Such a big to-do over such a little thingBill's Briefs Thursday, June 23rd, 2011
Social Chaos: Bill's Briefs
Fires, floods, earthquakes, heads rolling down the street, but what is the nation focused on? The Wiener (sic). As the good Senator Weiner (sic) has said stop trying to come up with a new joke; he’s heard them all.
My high school friend had the same name with the appropriate first name Richard (think about it). His school-day memories are filled with amusing bon mots made by his classmates, teachers and even the school principal at the graduation ceremony when handing him his diploma. Good times.
Why do parents give boys and girls names that are guaranteed to cause humiliation and ridicule? The names do not have to be sexual, just worthy of the bullies’ or class comedian’s attention. My colleague Betty Bledsoe married a man named Prique. She met the problem head on by introducing herself. With a firm handshake and a stern glare, she’d say very clearly with a short i, “Hello, nice to meet you. I’m Prique, Betty Bledsoe-Prique.” I always positioned myself nearby to watch the reaction.
Do the holders of these names and those with strange spellings or pronunciation problems really get used to it? I wonder. My name is simple “Hanson,” but often it is mis-spelled as “Hansen.” My college transcript story is a nightmare unto itself. Another was winning a gorgeous plaque with my name engraved with a double mistake: Hensen. Try putting that on the mantle and telling people it is really yours.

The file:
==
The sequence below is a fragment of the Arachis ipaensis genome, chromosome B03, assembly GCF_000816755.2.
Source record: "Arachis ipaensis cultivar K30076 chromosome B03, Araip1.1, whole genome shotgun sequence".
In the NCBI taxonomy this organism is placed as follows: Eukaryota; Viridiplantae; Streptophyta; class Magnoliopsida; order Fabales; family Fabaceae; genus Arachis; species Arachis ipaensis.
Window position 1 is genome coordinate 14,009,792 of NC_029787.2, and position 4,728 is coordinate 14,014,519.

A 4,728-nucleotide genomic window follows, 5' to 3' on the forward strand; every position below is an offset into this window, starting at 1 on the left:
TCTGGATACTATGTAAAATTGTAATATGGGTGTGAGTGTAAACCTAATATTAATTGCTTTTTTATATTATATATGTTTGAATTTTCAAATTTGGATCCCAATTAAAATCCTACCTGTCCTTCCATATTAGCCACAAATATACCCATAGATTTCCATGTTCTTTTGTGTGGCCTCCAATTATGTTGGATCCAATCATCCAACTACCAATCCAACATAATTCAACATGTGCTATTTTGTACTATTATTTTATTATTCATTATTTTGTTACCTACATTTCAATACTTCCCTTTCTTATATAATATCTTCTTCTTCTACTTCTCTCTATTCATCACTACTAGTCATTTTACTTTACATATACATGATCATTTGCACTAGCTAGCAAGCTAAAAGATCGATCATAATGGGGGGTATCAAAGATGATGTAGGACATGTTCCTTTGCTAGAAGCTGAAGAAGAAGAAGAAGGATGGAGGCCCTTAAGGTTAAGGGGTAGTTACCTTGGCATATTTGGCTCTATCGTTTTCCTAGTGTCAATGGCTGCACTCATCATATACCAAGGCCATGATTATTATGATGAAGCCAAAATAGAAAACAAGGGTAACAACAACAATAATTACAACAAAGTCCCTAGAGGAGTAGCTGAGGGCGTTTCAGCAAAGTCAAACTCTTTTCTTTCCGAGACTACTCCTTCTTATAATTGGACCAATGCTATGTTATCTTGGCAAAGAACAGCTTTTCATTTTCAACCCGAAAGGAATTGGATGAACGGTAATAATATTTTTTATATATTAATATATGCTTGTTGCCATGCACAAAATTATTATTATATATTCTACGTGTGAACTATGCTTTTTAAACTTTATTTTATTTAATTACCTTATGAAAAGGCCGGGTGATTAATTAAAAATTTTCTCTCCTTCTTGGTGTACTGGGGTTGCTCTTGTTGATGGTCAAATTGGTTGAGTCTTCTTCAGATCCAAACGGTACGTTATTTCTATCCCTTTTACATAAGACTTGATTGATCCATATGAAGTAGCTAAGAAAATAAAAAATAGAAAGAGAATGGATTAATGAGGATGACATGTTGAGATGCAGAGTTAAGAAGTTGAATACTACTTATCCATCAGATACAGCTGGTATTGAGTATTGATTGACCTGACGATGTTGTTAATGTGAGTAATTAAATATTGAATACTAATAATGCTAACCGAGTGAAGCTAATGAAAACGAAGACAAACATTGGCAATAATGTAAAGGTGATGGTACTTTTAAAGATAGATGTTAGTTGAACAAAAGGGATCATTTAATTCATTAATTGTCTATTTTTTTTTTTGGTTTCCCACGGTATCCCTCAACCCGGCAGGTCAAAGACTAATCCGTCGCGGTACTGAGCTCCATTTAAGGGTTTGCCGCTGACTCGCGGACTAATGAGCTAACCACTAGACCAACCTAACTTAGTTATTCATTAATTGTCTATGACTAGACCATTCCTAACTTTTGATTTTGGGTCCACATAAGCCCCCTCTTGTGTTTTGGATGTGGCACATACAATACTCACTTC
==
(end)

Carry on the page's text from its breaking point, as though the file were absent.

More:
French names are always fun. Many of us are familiar with Hyacinth Bucket’s constant battle. In Japan I learned not to mangle the names of my international student body by admitting defeat at once, especially for the wonderful Polish names which continue to terrify me. I simply asked them how to pronounce their interesting name. My mangled attempts often produced hysterical results which set a good relaxed mood that first day of school.
My toughest problem was Mr. Wang a Chinese advisee who was going to the States as an exchange student. I wanted to warn him about possible jokes about his name. I hemmed and hawed and suggested maybe he could go by his first name as Americans could not tell one Chinese name from another. Great idea. Being from Hong Kong he proudly told me he already had a good English name and that should suffice. Peter.
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